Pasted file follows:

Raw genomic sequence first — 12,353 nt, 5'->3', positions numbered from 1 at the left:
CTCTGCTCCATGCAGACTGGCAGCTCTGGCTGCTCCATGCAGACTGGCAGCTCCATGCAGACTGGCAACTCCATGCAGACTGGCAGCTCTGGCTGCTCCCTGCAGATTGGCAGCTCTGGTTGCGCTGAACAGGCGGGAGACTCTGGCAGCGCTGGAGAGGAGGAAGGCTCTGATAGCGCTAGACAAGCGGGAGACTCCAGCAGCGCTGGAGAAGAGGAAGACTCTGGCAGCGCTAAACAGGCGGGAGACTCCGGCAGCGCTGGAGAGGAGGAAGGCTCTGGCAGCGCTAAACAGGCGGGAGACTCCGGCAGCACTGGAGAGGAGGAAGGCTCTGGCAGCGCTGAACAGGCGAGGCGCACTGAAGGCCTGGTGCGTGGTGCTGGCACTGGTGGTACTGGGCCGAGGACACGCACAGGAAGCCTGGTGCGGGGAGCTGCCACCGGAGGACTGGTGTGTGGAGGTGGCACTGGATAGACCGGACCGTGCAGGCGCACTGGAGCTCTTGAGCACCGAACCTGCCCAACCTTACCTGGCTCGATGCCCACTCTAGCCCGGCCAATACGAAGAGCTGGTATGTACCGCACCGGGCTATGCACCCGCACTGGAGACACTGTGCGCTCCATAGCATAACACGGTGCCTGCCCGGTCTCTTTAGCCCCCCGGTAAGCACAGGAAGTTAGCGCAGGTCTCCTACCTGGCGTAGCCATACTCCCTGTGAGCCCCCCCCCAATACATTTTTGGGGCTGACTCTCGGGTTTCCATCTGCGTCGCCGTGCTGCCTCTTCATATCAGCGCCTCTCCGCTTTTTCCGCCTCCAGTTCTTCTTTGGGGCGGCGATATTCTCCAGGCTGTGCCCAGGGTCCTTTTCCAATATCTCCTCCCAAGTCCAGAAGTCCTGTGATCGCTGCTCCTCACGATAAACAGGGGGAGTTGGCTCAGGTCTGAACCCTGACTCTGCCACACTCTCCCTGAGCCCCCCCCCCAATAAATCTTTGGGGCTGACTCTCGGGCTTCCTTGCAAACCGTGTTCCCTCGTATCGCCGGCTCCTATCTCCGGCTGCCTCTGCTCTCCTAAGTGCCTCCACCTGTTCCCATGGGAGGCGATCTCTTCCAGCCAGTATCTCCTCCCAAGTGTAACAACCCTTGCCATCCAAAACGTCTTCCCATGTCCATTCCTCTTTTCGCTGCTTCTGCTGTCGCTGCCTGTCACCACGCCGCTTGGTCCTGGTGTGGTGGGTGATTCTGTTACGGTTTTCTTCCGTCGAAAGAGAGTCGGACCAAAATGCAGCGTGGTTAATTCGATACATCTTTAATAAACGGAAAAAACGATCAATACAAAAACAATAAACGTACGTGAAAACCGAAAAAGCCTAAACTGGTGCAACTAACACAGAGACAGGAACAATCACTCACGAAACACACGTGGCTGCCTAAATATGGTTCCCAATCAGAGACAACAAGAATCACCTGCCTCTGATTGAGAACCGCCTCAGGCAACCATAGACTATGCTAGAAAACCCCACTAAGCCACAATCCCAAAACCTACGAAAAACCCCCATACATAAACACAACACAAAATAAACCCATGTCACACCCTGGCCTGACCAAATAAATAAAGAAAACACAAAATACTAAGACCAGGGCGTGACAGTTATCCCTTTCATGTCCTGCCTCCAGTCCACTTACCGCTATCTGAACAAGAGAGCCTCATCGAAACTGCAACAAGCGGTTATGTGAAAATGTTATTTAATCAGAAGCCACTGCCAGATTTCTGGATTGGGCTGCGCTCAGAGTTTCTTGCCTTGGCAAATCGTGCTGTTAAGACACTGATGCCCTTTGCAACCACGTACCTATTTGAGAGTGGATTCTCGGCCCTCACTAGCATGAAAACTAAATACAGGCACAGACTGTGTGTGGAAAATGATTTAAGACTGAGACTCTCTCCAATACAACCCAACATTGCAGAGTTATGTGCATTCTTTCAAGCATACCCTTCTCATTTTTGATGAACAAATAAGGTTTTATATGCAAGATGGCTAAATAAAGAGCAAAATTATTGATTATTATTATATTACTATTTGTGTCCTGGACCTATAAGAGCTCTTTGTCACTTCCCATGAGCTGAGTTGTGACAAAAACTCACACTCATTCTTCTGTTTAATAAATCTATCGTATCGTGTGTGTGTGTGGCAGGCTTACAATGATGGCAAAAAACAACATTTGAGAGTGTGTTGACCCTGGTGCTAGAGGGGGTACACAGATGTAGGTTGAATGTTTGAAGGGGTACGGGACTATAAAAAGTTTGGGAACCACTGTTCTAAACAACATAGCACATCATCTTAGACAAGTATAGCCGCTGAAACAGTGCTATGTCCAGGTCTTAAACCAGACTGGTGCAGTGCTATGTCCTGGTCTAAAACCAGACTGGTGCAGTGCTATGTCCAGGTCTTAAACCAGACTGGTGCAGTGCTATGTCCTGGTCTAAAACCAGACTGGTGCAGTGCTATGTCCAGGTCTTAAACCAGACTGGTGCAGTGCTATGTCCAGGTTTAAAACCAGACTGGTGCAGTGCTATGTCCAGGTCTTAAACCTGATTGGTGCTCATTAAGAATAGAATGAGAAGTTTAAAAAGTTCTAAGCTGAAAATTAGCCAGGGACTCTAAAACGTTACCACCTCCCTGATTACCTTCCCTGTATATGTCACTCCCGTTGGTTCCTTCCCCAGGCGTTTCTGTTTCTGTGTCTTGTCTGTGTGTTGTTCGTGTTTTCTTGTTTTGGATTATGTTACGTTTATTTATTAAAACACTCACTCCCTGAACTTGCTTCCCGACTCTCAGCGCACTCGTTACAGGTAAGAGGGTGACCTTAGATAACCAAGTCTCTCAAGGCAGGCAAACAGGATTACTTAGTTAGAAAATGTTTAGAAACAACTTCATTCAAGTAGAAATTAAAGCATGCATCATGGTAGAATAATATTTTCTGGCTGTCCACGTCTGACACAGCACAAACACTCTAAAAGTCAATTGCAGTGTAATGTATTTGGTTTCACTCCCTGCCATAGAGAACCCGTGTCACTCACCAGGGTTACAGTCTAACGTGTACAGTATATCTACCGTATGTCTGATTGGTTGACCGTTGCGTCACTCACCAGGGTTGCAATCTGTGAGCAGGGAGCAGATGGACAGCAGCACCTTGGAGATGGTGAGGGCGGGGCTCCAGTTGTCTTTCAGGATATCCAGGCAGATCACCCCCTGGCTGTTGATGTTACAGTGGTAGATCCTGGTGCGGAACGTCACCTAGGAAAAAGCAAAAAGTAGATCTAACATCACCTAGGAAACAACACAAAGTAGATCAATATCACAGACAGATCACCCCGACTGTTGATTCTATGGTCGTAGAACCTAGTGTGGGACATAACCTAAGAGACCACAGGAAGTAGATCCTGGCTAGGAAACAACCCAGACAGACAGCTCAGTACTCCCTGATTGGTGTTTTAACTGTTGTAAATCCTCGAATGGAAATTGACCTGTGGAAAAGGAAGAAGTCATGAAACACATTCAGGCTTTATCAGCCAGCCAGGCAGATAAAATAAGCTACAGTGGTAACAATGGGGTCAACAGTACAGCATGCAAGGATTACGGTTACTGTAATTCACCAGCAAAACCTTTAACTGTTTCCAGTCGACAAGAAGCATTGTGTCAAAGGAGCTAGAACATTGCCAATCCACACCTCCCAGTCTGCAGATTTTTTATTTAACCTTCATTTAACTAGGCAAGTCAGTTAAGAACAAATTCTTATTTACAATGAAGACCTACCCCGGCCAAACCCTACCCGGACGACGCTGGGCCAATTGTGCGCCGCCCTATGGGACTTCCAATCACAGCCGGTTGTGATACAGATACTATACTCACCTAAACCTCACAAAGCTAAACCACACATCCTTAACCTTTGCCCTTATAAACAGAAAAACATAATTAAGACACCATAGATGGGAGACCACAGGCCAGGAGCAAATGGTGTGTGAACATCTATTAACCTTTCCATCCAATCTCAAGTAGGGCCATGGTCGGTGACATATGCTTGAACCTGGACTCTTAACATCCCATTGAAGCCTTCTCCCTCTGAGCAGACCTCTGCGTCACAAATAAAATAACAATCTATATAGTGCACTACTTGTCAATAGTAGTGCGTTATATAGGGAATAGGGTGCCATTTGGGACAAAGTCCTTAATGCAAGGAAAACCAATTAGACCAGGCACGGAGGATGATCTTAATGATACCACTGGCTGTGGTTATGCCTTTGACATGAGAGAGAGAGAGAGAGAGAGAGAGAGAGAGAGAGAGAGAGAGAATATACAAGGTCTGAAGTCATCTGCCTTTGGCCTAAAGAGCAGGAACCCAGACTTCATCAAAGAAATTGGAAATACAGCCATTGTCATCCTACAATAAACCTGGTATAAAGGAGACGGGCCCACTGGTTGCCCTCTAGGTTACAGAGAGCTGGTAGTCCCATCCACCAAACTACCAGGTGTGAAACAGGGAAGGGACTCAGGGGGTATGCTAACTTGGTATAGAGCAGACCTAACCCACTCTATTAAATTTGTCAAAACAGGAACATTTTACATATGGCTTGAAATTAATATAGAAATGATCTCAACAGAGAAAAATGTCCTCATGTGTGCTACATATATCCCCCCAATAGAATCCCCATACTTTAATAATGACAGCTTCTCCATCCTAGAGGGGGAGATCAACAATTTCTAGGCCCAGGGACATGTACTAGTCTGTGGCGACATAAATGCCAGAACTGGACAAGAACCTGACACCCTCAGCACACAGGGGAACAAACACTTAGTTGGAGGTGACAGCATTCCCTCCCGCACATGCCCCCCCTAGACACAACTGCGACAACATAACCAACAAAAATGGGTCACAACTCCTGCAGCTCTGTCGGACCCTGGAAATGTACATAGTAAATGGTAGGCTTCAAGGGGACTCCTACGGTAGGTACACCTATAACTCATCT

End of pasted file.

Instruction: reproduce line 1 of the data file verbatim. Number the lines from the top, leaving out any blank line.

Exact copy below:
Raw genomic sequence first — 12,353 nt, 5'->3', positions numbered from 1 at the left: